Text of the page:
By: PennEnergy Editorial Staff

New data from LinkedIn’s June Workforce Report shows increased hiring in the oil and energy sector, impacting oil-centric cities like Houston, TX. This month’s data also illustrates how industry-dependent cities are heavily impacted by the highs and lows of business cycles.

Oil industry turns up the heat on hiring

Nationally, across all industries, gross hiring in the U.S. was 4.5% higher than in May 2017. Seasonally-adjusted national hiring was up 5.3% in May from April 2018. Gross hiring in the oil and energy industry, which rose 5.2% year-over-year, correlates closely with oil prices. When oil prices dipped between January 2015 and February 2016, industry hiring followed suit—and a few months after oil prices began to rise, so did hiring.

Houston’s skills surplus is tightening up accordingly

As Houston‘s job market has rebounded, the surplus of people with skills typically needed to fuel the oil and energy industry—like petroleum engineering, energy, and geology skills—has reduced, from over 16,000 people in February 2016, to under 14,000 people in February 2018. This is another signal that hiring is starting to pick up in a meaningful way as Houston’s core industry restabilizes.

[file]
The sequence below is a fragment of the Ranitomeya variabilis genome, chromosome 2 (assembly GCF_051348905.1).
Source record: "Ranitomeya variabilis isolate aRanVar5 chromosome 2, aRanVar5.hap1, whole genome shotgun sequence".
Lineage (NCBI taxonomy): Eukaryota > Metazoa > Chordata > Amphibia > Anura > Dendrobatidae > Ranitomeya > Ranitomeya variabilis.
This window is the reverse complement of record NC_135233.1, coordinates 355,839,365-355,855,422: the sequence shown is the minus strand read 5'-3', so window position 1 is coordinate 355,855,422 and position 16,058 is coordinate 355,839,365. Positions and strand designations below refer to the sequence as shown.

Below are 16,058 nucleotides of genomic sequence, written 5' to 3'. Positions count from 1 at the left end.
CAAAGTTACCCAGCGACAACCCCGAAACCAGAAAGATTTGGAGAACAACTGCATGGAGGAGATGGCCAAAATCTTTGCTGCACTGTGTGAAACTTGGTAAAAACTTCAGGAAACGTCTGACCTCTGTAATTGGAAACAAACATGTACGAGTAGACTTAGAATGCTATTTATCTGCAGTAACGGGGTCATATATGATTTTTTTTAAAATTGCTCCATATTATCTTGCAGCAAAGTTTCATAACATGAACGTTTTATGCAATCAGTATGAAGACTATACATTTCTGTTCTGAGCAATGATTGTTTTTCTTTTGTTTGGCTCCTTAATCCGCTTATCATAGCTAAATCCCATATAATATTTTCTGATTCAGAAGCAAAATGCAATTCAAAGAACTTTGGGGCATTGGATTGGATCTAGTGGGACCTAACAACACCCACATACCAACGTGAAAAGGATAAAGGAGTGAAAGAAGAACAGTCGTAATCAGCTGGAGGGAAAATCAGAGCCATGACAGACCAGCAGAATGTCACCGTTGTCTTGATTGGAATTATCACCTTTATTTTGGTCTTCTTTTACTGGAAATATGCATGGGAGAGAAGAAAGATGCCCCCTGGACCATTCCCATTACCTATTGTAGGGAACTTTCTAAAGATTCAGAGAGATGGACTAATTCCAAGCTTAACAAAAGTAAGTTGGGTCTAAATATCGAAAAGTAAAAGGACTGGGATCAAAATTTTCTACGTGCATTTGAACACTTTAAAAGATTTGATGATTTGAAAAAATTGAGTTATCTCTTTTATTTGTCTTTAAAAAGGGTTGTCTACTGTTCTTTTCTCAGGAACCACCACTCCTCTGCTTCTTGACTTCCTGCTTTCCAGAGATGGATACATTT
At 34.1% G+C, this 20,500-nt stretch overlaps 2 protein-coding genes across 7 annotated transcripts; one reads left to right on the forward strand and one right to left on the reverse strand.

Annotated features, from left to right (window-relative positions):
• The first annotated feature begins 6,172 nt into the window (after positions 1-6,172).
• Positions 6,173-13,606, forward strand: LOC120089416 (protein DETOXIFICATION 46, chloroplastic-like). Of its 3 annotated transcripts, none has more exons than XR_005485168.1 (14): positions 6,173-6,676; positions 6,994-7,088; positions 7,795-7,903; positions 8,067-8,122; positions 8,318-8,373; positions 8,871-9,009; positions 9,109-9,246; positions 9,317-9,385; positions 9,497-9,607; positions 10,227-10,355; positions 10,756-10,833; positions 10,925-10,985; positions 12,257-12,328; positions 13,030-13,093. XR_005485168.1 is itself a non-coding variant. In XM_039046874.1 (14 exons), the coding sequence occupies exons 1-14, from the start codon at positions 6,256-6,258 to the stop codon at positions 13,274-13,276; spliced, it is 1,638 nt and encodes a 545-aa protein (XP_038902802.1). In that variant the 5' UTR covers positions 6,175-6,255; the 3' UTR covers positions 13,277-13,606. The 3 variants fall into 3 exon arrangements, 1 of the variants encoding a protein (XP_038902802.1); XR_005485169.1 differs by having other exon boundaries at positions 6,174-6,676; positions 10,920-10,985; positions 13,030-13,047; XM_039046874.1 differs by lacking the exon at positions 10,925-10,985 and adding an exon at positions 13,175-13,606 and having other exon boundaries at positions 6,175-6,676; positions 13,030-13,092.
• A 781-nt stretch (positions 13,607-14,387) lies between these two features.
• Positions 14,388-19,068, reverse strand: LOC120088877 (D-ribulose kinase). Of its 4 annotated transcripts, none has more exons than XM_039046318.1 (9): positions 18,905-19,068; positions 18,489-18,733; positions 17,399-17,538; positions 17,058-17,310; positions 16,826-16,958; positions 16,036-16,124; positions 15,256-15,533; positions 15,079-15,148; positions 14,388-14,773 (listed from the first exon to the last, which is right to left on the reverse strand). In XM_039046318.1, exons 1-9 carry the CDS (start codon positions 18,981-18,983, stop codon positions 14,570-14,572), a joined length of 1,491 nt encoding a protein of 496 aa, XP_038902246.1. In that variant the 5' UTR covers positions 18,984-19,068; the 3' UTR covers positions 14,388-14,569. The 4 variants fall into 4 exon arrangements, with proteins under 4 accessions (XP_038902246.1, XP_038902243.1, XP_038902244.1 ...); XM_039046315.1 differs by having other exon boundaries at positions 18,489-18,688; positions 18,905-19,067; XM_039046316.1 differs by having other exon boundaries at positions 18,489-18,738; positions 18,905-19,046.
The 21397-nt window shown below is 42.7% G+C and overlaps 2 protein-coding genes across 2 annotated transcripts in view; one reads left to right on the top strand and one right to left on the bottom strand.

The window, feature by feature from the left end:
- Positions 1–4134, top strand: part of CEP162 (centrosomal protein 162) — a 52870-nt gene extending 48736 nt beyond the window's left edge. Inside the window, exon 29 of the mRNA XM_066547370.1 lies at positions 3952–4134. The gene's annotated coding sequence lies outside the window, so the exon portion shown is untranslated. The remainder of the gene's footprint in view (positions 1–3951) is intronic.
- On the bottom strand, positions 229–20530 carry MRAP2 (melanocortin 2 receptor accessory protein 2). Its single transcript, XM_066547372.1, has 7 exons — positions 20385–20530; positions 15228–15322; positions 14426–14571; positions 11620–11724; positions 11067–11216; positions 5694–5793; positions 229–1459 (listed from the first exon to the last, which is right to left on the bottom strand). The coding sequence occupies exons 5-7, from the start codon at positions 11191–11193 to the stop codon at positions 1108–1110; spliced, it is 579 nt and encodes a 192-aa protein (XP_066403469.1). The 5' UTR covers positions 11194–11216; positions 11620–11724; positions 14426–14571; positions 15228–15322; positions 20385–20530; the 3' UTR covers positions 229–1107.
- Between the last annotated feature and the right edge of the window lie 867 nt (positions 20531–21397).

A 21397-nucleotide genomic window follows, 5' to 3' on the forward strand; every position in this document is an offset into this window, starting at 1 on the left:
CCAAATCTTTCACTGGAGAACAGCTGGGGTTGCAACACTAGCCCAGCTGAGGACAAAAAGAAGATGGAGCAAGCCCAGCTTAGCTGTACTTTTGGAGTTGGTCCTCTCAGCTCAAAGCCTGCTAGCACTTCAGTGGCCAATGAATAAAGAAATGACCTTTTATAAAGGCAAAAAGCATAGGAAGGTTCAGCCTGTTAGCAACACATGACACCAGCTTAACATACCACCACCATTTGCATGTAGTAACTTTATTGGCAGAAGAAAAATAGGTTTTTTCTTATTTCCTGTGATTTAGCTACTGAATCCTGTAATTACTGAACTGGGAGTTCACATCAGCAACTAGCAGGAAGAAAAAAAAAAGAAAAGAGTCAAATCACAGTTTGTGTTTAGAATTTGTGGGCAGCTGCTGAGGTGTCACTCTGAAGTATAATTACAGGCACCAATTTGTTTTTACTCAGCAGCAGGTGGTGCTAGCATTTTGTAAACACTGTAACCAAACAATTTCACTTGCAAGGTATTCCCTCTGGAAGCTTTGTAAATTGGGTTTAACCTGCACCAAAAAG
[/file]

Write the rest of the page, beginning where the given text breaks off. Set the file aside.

When a city is synonymous with a single industry, boom and bust cycles have outsized impact

Whether it’s San Francisco and the tech industry or Detroit and the car industry, history shows that when industries go bust, reliant cities can be hit especially hard. Odessa-Midland, TX, one of the U.S.’s key production hubs for crude oil, is the latest example: its reliance on the energy sector makes it incredibly sensitive to the oil industry’s fortunes. With oil prices on the rise, talent inflows to this oil boom-town have picked up, particularly from the three largest Texas cities—Houston (+44% since September 2017), Dallas (+750%), and Austin (+255%).

The LinkedIn Workforce Report is a monthly report on employment trends in the U.S. workforce, with insights into hiring, skills gaps, and migration trends at the national level, as well as localized employment trends in 20 of the largest U.S. metro areas.

Read the full report here.



Leave a Reply

Your email address will not be published. Required fields are marked *

Ready to Find Your New Career?